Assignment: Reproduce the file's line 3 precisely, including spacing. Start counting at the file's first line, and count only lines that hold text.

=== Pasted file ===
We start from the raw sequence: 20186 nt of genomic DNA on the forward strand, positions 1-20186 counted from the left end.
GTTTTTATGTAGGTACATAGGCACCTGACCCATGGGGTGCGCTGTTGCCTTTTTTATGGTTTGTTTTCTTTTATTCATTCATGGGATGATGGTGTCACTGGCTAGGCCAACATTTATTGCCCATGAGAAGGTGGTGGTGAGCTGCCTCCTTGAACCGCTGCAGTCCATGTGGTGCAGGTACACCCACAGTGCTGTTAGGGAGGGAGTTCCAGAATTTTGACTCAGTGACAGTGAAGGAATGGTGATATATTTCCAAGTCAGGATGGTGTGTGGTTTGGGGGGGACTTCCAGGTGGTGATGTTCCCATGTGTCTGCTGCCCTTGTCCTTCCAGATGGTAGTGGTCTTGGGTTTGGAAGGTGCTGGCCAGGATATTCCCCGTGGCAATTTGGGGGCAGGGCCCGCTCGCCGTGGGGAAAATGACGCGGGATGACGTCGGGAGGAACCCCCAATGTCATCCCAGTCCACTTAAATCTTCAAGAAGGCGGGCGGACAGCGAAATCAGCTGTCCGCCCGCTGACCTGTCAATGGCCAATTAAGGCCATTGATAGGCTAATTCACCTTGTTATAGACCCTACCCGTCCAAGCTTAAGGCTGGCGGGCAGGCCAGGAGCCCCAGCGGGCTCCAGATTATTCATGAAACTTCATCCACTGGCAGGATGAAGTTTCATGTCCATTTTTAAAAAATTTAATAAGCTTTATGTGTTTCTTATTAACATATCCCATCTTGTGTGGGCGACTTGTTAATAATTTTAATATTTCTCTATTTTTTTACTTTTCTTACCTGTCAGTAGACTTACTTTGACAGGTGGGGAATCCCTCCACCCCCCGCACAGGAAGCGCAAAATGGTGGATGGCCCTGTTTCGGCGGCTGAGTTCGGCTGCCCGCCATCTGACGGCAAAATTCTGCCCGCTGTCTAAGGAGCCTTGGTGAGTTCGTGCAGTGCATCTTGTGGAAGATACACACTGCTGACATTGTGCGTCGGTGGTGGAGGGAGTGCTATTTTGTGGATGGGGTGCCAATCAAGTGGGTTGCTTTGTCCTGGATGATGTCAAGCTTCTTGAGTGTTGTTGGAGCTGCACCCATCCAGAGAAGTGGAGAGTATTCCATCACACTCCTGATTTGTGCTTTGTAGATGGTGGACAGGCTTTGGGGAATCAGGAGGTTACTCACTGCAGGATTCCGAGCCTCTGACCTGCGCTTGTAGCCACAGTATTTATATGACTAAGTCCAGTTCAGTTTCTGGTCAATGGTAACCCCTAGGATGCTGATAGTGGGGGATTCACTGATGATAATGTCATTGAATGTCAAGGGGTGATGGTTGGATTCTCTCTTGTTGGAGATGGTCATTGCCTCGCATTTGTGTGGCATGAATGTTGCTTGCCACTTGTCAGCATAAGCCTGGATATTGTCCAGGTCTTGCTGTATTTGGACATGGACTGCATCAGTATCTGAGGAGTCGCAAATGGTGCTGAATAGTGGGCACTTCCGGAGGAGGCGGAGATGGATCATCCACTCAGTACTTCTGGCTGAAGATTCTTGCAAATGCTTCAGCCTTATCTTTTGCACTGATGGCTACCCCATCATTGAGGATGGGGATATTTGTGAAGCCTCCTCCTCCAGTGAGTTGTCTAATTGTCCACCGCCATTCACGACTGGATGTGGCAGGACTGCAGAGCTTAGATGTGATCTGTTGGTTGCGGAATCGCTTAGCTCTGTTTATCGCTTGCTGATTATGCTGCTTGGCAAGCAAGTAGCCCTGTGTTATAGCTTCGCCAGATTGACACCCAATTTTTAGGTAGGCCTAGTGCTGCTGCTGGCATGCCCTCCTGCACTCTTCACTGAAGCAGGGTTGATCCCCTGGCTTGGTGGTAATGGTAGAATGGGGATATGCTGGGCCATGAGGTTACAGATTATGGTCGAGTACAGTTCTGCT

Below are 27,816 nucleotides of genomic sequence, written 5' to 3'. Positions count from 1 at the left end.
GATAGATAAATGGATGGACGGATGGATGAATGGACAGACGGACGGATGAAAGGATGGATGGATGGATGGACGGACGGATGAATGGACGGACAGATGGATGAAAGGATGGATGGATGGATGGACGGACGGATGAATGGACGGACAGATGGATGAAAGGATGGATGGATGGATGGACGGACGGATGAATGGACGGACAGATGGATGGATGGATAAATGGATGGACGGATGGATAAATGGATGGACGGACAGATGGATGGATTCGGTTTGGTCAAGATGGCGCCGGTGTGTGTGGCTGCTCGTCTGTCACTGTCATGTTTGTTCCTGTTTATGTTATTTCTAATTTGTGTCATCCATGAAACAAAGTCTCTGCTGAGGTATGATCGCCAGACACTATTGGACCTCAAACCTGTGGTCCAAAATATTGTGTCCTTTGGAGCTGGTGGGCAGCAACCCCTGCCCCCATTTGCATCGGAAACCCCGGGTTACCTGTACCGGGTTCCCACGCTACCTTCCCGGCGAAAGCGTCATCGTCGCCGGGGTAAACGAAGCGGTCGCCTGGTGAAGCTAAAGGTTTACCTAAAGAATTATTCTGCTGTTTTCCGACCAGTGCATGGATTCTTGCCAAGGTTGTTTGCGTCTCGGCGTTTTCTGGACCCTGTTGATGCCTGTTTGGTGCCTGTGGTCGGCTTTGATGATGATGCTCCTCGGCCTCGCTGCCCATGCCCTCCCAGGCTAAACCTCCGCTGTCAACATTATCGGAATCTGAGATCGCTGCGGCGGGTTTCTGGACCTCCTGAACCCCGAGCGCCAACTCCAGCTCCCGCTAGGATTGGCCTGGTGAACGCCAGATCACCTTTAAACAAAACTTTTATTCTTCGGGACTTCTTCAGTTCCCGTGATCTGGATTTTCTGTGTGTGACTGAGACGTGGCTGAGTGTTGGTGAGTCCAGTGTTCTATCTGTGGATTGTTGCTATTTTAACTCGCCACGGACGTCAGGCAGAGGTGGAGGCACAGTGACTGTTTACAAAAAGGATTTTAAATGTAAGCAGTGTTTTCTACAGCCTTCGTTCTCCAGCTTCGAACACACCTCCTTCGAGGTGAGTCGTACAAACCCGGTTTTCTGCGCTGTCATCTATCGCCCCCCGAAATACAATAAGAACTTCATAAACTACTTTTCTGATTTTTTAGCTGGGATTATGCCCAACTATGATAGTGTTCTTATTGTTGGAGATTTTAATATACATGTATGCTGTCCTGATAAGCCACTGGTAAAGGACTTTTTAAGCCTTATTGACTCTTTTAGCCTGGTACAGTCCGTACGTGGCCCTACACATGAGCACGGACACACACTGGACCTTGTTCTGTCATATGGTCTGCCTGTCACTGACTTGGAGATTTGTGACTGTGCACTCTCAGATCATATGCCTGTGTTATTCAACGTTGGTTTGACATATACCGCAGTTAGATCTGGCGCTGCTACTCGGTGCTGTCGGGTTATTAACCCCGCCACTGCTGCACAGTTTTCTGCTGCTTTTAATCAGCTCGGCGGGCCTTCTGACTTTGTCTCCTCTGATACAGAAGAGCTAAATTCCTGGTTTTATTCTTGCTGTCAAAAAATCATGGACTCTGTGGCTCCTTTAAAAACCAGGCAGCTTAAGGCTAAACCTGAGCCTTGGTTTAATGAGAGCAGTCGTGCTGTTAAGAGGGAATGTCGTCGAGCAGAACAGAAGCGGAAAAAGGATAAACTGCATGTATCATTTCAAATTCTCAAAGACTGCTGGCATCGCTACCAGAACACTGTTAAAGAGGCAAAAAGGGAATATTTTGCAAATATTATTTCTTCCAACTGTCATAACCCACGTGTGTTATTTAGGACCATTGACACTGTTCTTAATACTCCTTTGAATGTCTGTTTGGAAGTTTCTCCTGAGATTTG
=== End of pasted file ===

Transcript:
Below are 27,816 nucleotides of genomic sequence, written 5' to 3'. Positions count from 1 at the left end.